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How the checkoff program works

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Liberty Belle

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I found this in the Rapid City Journal this morning and thought you might like to see it. I know and greatly respect Myron Williams and have never known him to spread misinformation:

How the checkoff program works
By Myron Williams, a Wall beef producer and chairman of the Federation of State Beef Councils Division, National Cattlemen's Beef Association.

WALL - There's a lot to be learned from talking with U.S. cattle producers. As chairman of the National Cattlemen's Beef Association Federation of State Beef Councils Division, I've found visiting with producers is always enjoyable. And sometimes frustrating.

Most frustration comes from confusion that still exists about who does what in the Beef Checkoff program. Although the checkoff has operated the same way since its inception in 1986, rumors and half-truths spread about the program have kept many producers in the dark about how it really works.

Here are the facts:

The Cattlemen's Beef Promotion and Research Board administers the Beef Checkoff program. Not NCBA. Not the U.S. Department of Agriculture. The Beef Board is made up of 107 checkoff-paying beef producers who sign off on every dollar spent through the Beef Board-administered program.

The producers who serve on the Beef Board are appointed by the U.S. Secretary of Agriculture. These individuals are dedicated to seeing that checkoff funds are used wisely.

The USDA oversees the actions of the Beef Board. All programs administered and budgets set by the Beef Board must first go through USDA scrutiny and receive USDA approval. This assures that the Checkoff Act and Order are followed, that programs are based on facts and that the Board is representing all beef producers paying into the program. Furthermore, by law checkoff dollars cannot be used for lobbying or in any other way influence government policy or action.

State Beef Councils are crucial to the success of the Beef Checkoff program. This seems to be overlooked in discussions about the checkoff. Forty-five qualified state beef councils that make up the Federation of State Beef Councils collect the $1-per-head checkoff assessment in their states and keep 50 cents to do promotion, information and research programs. The other 50 cents is sent to the Cattlemen's Beef Board.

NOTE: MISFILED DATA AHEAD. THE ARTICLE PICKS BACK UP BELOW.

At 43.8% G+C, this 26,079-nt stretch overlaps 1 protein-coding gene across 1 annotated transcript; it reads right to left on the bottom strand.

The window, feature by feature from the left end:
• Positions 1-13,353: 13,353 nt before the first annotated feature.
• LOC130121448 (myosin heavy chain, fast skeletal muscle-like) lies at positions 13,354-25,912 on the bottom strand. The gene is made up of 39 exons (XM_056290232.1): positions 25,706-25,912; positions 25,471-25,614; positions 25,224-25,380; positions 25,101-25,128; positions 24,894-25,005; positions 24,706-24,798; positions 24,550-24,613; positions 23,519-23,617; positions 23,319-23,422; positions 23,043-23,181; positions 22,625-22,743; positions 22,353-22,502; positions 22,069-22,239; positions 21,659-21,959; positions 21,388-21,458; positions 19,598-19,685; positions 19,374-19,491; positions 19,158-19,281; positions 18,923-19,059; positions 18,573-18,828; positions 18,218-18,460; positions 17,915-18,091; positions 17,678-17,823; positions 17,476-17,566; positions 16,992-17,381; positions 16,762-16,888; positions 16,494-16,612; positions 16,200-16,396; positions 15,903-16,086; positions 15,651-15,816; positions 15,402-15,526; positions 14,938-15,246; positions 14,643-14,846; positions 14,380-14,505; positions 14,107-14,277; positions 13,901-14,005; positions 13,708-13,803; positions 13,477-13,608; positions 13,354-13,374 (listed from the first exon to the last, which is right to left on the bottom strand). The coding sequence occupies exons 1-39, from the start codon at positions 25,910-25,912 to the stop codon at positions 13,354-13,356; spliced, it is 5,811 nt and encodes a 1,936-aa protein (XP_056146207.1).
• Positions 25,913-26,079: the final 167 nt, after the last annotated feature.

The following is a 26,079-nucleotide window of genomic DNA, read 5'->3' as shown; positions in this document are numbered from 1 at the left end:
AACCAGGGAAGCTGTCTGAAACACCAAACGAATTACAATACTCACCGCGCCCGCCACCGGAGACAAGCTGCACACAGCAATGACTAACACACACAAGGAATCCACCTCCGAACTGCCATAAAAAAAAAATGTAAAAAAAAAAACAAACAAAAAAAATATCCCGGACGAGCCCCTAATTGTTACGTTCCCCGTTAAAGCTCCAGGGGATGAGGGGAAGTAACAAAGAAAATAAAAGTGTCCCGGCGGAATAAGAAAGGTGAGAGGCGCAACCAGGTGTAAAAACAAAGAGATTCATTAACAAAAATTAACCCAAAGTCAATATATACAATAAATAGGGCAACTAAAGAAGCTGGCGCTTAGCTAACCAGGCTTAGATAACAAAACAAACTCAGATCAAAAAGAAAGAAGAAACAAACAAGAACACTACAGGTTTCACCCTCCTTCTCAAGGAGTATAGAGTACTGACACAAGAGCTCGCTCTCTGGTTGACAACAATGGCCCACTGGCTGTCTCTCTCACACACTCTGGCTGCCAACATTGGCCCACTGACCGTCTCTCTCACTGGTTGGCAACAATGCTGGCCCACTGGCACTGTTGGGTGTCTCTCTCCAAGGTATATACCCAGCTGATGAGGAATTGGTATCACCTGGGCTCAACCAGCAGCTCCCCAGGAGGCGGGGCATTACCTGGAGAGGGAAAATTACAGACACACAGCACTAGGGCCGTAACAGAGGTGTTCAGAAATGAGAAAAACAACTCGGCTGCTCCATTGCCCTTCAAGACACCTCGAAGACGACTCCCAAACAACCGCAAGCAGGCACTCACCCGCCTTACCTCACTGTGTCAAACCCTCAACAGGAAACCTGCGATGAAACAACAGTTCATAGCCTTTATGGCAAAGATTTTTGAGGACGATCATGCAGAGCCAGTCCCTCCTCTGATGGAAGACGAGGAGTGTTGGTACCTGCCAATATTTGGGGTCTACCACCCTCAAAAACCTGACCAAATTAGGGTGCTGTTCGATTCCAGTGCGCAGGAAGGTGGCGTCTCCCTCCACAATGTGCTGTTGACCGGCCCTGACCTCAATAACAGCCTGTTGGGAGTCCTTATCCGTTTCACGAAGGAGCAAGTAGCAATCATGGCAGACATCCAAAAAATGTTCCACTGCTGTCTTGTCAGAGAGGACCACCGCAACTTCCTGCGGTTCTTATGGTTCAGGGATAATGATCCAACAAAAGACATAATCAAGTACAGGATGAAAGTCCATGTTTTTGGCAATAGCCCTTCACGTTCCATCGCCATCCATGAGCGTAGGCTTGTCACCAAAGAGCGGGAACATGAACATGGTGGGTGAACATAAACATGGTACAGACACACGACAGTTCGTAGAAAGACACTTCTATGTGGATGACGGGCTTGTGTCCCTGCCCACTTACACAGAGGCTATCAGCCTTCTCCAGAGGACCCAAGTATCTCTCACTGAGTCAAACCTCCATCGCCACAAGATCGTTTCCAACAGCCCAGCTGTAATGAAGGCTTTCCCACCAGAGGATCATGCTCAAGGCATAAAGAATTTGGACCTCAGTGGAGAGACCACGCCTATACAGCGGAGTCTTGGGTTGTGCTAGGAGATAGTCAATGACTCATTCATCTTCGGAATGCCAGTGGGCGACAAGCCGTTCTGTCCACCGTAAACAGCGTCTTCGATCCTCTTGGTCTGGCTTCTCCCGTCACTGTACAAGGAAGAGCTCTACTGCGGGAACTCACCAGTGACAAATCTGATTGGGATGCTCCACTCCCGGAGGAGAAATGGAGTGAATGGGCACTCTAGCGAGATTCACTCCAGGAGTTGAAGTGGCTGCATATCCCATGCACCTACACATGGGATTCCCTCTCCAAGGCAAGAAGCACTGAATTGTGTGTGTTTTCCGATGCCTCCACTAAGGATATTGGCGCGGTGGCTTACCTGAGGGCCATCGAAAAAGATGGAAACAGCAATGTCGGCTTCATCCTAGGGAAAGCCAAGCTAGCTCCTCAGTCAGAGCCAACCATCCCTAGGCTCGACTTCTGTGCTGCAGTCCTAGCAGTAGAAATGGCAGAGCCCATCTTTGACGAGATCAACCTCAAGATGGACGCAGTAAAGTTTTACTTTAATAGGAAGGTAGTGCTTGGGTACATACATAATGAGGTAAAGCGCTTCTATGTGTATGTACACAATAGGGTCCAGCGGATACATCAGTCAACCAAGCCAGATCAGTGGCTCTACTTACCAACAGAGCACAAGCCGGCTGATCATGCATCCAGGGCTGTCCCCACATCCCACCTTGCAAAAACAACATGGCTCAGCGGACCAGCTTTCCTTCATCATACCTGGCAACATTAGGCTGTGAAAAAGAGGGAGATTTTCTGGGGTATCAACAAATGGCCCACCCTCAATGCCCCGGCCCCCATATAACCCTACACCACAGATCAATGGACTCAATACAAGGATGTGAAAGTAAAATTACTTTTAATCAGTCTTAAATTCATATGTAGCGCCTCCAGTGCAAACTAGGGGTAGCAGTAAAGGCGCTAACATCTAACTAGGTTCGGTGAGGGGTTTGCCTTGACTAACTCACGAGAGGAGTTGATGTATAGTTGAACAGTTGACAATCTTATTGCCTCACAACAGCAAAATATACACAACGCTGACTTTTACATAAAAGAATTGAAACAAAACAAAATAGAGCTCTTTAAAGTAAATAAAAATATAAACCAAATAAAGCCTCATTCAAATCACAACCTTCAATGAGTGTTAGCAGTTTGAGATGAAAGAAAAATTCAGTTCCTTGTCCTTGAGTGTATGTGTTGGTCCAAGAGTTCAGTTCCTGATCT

Checkoff programs are implemented through a partnership between national industry organizations and state beef councils for a wide reach and impact. None of the participating organizations may profit from the checkoff. Instead, contractors provide the services at their cost, and are reimbursed for those costs only.

In-state checkoff programs are certainly an important element of the state's 50 cents. Some cattle-producing states, however, recognize the fact that the dollars are more effectively spent where there are more consumers. The Federation of State Beef Councils allows each state council board to combine some of the state "keep home" checkoff funds with dollars from Cattlemen's Beef Board contracts, creating cost-effective, expanded programs nationally and internationally.

Representatives from the federation, a division of the NCBA made up of state beef councils, participate in joint committees with Beef Board members to make recommendations to the Beef Board on spending of checkoff dollars in research, promotion and information.

States share national checkoff budget-establishing and decision-making power with the Cattlemen's Beef Board and USDA. The Beef Promotion Operating Committee, by law, recommends the budget for the national Beef Checkoff program and - makes recommendations to USDA as to which programs and projects that budget will fund. Ten of the committee's 20 members are elected by the Federation of State Beef Councils and 10 are elected by the Cattlemen's Beef Board.

When the Operating Committee deliberates on advisory committee recommendations, it requires acceptance by two-thirds of the Operating Committee members to approve a program or project. These are then sent on to the USDA for final review and approval.